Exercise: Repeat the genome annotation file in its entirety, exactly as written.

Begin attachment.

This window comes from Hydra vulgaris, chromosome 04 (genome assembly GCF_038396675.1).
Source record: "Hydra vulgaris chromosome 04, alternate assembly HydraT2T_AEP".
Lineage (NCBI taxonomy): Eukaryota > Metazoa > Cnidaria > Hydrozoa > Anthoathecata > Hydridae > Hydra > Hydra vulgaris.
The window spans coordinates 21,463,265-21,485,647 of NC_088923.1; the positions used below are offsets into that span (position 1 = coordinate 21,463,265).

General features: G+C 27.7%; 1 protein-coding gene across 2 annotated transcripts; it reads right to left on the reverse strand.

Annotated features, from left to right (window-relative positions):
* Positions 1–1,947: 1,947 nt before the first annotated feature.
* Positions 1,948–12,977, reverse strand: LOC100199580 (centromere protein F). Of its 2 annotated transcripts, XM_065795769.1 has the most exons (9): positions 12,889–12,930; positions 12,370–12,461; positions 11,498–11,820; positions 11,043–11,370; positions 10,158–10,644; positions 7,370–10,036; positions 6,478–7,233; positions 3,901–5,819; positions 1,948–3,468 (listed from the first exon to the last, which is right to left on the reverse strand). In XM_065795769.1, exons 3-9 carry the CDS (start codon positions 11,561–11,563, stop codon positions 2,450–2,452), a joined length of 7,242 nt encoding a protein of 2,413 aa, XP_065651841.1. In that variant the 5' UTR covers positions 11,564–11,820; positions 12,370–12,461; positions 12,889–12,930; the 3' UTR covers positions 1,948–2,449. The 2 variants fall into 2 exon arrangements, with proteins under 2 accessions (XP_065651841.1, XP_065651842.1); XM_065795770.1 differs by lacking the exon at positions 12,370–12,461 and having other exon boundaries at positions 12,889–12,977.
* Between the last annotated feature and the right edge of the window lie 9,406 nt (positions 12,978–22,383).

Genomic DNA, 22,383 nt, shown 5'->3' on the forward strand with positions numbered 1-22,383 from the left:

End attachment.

This window comes from Hydra vulgaris, chromosome 04 (genome assembly GCF_038396675.1).
Source record: "Hydra vulgaris chromosome 04, alternate assembly HydraT2T_AEP".
Lineage (NCBI taxonomy): Eukaryota > Metazoa > Cnidaria > Hydrozoa > Anthoathecata > Hydridae > Hydra > Hydra vulgaris.
The window spans coordinates 21,463,265-21,485,647 of NC_088923.1; the positions used below are offsets into that span (position 1 = coordinate 21,463,265).

General features: G+C 27.7%; 1 protein-coding gene across 2 annotated transcripts; it reads right to left on the reverse strand.

Annotated features, from left to right (window-relative positions):
* Positions 1–1,947: 1,947 nt before the first annotated feature.
* Positions 1,948–12,977, reverse strand: LOC100199580 (centromere protein F). Of its 2 annotated transcripts, XM_065795769.1 has the most exons (9): positions 12,889–12,930; positions 12,370–12,461; positions 11,498–11,820; positions 11,043–11,370; positions 10,158–10,644; positions 7,370–10,036; positions 6,478–7,233; positions 3,901–5,819; positions 1,948–3,468 (listed from the first exon to the last, which is right to left on the reverse strand). In XM_065795769.1, exons 3-9 carry the CDS (start codon positions 11,561–11,563, stop codon positions 2,450–2,452), a joined length of 7,242 nt encoding a protein of 2,413 aa, XP_065651841.1. In that variant the 5' UTR covers positions 11,564–11,820; positions 12,370–12,461; positions 12,889–12,930; the 3' UTR covers positions 1,948–2,449. The 2 variants fall into 2 exon arrangements, with proteins under 2 accessions (XP_065651841.1, XP_065651842.1); XM_065795770.1 differs by lacking the exon at positions 12,370–12,461 and having other exon boundaries at positions 12,889–12,977.
* Between the last annotated feature and the right edge of the window lie 9,406 nt (positions 12,978–22,383).

Genomic DNA, 22,383 nt, shown 5'->3' on the forward strand with positions numbered 1-22,383 from the left: